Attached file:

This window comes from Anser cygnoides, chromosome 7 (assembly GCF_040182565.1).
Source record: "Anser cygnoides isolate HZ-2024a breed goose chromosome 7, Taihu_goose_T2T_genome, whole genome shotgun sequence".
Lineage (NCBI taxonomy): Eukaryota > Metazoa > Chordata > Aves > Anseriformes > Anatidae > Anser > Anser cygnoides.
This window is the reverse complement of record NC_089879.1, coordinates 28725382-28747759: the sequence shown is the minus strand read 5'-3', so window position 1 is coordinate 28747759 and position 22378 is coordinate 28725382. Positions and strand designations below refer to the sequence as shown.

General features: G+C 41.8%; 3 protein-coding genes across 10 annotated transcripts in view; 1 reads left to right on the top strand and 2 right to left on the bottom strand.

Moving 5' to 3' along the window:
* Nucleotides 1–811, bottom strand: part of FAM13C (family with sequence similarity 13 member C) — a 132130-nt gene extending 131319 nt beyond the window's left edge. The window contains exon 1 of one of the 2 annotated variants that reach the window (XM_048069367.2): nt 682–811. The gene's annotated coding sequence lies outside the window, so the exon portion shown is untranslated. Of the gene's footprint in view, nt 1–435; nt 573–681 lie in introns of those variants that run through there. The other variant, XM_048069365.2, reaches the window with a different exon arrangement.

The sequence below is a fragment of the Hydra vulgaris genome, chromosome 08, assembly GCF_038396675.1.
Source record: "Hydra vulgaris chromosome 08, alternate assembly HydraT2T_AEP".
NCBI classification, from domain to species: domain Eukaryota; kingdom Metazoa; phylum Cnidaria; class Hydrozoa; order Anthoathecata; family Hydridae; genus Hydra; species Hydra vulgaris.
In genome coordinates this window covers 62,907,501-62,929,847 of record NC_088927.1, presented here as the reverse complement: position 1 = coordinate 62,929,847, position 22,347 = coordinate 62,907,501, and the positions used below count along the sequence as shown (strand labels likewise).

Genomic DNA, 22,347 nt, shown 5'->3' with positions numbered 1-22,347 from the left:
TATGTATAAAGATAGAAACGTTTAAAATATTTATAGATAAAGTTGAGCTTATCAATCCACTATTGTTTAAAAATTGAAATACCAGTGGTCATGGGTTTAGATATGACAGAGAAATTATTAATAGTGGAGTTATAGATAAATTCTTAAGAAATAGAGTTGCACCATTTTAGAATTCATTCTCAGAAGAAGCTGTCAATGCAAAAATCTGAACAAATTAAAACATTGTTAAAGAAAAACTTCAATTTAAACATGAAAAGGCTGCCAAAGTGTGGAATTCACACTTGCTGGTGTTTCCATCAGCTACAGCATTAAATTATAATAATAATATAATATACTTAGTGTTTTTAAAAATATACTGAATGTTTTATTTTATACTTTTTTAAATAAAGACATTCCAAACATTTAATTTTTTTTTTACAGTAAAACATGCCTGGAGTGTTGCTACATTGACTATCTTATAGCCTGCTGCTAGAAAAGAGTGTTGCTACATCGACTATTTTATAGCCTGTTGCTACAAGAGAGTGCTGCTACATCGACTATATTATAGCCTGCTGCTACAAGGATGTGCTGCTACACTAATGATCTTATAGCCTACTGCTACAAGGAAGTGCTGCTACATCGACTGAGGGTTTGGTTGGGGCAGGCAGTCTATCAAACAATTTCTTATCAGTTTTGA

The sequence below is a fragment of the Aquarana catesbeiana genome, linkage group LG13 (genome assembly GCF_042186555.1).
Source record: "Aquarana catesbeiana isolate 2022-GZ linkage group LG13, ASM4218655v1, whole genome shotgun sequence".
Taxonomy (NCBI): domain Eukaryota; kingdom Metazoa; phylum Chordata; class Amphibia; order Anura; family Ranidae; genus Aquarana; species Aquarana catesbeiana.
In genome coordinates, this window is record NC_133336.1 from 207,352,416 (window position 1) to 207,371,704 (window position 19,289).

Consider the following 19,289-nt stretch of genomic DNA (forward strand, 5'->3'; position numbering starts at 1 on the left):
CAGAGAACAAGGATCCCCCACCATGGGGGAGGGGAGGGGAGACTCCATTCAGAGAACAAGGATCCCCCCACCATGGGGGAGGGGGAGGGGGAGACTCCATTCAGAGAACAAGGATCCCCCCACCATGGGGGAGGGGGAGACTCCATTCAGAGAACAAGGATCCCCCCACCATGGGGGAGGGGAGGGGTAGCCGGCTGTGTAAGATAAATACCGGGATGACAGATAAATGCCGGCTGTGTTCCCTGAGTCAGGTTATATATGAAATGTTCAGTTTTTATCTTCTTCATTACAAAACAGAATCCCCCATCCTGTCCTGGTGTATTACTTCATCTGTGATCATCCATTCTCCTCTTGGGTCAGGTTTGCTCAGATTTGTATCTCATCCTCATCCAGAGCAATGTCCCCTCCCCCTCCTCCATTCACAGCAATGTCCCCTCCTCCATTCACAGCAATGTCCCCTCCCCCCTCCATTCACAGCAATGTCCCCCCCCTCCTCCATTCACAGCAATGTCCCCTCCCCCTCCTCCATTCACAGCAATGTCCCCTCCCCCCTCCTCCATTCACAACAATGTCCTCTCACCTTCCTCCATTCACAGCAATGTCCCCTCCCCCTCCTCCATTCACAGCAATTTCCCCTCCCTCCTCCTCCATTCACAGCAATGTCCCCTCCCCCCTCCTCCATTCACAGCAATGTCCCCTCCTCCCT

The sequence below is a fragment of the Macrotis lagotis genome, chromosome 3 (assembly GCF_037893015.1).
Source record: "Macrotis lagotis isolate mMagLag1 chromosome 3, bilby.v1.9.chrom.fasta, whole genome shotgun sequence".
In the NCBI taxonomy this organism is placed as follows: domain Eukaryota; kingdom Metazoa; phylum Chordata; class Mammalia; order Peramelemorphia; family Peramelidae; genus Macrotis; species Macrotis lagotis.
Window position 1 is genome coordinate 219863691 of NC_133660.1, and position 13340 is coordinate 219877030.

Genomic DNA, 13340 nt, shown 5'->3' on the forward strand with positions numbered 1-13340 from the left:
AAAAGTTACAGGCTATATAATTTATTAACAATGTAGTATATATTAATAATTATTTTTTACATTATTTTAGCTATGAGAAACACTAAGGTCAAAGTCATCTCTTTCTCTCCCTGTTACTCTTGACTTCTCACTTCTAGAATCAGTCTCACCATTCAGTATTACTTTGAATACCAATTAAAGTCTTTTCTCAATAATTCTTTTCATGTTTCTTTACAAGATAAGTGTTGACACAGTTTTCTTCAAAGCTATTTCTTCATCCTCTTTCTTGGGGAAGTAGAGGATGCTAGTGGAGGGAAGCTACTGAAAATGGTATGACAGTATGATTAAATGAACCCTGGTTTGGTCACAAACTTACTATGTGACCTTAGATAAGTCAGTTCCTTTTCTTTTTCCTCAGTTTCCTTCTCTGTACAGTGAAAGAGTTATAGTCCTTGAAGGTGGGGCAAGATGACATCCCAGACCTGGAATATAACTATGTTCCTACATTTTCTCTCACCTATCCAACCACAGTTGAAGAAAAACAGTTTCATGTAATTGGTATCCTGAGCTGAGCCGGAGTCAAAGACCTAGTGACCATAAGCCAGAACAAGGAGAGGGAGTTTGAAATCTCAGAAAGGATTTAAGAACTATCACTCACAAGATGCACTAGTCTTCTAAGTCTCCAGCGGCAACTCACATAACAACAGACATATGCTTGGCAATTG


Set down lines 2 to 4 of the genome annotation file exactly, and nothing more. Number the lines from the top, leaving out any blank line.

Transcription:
Source record: "Anser cygnoides isolate HZ-2024a breed goose chromosome 7, Taihu_goose_T2T_genome, whole genome shotgun sequence".
Lineage (NCBI taxonomy): Eukaryota > Metazoa > Chordata > Aves > Anseriformes > Anatidae > Anser > Anser cygnoides.
This window is the reverse complement of record NC_089879.1, coordinates 28725382-28747759: the sequence shown is the minus strand read 5'-3', so window position 1 is coordinate 28747759 and position 22378 is coordinate 28725382. Positions and strand designations below refer to the sequence as shown.